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Lowering interleukin-1 activity with anakinra improves myocardial deformation in rheumatoid arthritis
  1. Ignatios Ikonomidis (ignoik{at}otenet.gr)
  1. 2nd Cardiology Dep., Attikon Hospital, University of Athens, Greece
    1. Stavros Tzortzis
    1. 2nd Cardiology Dep., Attikon Hospital, University of Athens, Greece
      1. John Lekakis
      1. 2nd Cardiology Dep., Attikon Hospital, University of Athens, Greece
        1. Ioannis Paraskevaidis
        1. 2nd Cardiology Dep., Attikon Hospital, University of Athens, Greece
          1. Ioanna Andreadou
          1. Department of Pharmaceutical Chemistry, University of Athens School of Pharmacy, Athens, Greece
            1. Maria Nikolaou
            1. 2nd Cardiology Dep., Attikon Hospital, University of Athens, Greece
              1. Theofania Kaplanoglou
              1. 1st Department of Orthopaedics, Attikon Hospital, University of Athens, Greece
                1. Pelagia Katsimbri
                1. 1st Department of Orthopaedics, Attikon Hospital, University of Athens, Greece
                  1. Grigorios Skarantavos
                  1. 1st Department of Orthopaedics, Attikon Hospital, University of Athens, Greece
                    1. Panayotis Soucacos
                    1. 1st Department of Orthopaedics, Attikon Hospital, University of Athens, Greece
                      1. Dimitrios T H Kremastinos
                      1. 2nd Cardiology Dep., Attikon Hospital, University of Athens, Greece

                        Abstract

                        Objective: Inhibition of Interleukin-1 activity improves nitrooxidative stress, endothelial and coronary function. We investigated a) the association of nitrooxidative stress and endothelial function with myocardial deformation b) the effects of anakinra, an interleukin-1a receptor antagonist on myocardial deformation in patients with rheumatoid arthritis (RA).

                        Methods: We compared 46 RA patients to 23 normal controls. Twenty-three patients received anakinra (150mg s.c. o.d) and 23 patients a 5mg increase of prednisolone dose for 30 days. At baseline and post-treatment we assessed a) the LV longitudinal, circumferential and radial strain and strain rate, using speckle tracking echocardiography b) the coronary flow reserve (CFR) c) the flow-mediated endothelial-dependent dilation of the brachial artery (FMD) and d) nitrotyrosine (NT) and malondialdehyde blood levels.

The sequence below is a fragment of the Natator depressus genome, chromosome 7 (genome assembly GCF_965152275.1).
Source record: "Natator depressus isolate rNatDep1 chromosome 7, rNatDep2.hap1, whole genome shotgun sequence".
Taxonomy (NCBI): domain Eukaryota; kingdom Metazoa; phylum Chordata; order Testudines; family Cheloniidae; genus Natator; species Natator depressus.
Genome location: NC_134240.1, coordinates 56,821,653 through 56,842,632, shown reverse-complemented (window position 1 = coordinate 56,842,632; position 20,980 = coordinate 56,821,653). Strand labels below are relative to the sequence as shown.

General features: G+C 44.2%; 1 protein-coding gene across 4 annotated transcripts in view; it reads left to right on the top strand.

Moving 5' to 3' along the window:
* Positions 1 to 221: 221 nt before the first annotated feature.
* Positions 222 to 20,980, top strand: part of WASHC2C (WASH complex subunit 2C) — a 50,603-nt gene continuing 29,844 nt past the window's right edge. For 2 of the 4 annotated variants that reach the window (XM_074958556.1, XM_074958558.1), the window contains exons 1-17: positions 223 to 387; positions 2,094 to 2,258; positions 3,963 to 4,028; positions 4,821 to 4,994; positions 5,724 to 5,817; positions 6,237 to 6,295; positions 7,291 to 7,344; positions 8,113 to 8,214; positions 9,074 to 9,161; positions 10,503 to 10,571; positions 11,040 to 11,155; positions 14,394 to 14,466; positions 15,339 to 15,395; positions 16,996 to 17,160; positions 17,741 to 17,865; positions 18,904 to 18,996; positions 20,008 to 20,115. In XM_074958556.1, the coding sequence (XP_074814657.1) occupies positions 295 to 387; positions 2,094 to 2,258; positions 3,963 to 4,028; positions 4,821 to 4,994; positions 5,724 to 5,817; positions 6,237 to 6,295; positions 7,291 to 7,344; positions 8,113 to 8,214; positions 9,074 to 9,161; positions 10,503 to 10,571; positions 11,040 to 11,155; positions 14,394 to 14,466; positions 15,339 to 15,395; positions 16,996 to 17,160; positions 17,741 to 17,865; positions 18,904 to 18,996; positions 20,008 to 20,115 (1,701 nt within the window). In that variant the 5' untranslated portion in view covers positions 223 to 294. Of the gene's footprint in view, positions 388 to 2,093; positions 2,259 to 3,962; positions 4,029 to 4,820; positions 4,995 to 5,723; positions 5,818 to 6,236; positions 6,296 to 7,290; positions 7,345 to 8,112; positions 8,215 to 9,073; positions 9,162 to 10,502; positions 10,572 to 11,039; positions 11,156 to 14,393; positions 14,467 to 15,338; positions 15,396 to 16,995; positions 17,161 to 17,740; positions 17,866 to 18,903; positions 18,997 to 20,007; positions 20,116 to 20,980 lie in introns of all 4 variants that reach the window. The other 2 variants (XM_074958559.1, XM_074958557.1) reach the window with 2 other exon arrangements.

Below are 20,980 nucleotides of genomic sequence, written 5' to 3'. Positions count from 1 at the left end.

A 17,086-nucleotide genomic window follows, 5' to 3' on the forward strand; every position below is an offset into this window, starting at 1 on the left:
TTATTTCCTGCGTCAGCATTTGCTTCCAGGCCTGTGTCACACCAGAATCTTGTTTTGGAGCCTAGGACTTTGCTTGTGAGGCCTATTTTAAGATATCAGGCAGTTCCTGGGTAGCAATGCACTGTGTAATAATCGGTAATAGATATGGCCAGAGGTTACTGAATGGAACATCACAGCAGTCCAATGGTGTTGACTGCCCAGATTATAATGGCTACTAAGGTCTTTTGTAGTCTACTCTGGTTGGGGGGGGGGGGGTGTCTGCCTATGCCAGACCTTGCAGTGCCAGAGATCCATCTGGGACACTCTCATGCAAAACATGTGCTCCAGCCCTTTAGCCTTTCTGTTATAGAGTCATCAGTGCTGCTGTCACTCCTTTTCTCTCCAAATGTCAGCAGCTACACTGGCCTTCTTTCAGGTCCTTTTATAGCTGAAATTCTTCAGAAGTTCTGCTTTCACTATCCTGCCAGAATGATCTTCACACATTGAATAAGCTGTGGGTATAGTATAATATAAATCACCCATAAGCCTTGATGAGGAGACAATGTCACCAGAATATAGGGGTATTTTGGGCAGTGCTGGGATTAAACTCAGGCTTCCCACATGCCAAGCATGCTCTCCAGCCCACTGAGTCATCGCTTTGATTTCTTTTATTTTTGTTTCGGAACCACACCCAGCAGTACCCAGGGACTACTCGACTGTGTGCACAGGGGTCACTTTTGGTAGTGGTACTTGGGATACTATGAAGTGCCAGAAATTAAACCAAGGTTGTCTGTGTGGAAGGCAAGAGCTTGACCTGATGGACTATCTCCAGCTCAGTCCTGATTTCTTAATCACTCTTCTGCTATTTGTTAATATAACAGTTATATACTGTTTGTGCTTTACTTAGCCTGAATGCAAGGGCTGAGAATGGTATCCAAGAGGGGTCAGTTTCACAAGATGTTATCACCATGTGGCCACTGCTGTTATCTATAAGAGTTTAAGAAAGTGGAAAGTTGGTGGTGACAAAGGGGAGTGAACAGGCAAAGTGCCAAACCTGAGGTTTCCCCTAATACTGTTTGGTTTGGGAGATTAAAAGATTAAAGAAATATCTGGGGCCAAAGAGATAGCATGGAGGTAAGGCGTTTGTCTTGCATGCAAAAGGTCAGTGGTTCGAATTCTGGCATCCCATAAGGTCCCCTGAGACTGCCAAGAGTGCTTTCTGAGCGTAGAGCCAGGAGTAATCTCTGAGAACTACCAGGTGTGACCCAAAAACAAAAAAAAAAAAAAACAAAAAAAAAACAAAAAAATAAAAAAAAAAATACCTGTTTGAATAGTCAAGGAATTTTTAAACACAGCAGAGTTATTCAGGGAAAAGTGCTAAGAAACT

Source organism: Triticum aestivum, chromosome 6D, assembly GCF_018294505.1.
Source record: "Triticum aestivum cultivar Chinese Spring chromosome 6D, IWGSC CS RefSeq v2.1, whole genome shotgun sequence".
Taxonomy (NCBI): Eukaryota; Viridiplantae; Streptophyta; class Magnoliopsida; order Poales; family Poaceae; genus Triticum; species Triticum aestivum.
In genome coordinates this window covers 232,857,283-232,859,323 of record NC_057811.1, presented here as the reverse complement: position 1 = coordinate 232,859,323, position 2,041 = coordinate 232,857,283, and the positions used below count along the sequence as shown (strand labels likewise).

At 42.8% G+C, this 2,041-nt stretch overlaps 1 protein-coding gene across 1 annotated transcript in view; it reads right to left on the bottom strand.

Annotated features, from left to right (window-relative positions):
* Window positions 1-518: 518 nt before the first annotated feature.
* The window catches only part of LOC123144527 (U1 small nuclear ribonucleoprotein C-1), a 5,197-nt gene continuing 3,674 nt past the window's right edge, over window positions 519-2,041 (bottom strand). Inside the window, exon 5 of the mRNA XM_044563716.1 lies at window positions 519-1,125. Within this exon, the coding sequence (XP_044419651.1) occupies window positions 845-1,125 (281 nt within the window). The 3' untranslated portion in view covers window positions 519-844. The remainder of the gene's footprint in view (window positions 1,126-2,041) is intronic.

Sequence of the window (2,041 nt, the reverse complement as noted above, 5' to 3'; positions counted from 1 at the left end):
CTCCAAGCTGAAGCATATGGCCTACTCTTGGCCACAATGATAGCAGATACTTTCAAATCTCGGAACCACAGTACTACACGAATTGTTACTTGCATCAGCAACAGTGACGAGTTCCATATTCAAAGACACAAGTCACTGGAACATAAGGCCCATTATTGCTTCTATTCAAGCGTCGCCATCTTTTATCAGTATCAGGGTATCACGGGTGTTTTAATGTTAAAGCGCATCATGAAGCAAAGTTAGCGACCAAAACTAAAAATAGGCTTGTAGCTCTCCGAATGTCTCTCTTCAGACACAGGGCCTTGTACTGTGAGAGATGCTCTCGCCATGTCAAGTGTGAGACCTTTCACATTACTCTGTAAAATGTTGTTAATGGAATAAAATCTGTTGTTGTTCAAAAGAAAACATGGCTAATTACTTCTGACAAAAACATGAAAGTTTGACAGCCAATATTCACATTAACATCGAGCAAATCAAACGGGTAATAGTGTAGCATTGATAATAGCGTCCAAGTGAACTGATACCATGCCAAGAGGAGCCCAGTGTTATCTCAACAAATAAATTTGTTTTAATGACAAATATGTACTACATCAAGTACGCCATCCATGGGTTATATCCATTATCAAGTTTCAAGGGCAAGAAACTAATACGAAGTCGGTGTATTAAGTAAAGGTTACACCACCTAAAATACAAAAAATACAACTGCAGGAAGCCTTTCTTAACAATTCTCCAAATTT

Results: Patients had impaired baseline myocardial deformation indices compared to controls (p<0.05). CFR and NT levels were related with longitudinal strain, systolic and diastolic strain rate, circumferential strain and systolic strain rate (p<0.05). FMD was related with longitudinal and circumferential diastolic strain rate (p<0.01). Compared to baseline, anakinra-treated patients increased the longitudinal strain (-17.8 (3.7) vs. -22.1 (3.5) %), systolic (-1.02 (0.23) vs. -1.25 (0.23) l/s) and diastolic (0.96 (0.37) vs. 1.20 (0.39) l/s) longitudinal strain rate, circumferential strain and strain rate (p<0.05 for all comparisons). No significant changes were observed among prednisolone-treated patients.

                        Conclusions: Myocardial deformation is impaired in RA patients and is related with nitrooxidative stress and endothelial dysfunction. Chronic inhibition of IL-1 improves LV deformation in parallel with endothelial function and nitrooxidative stress.

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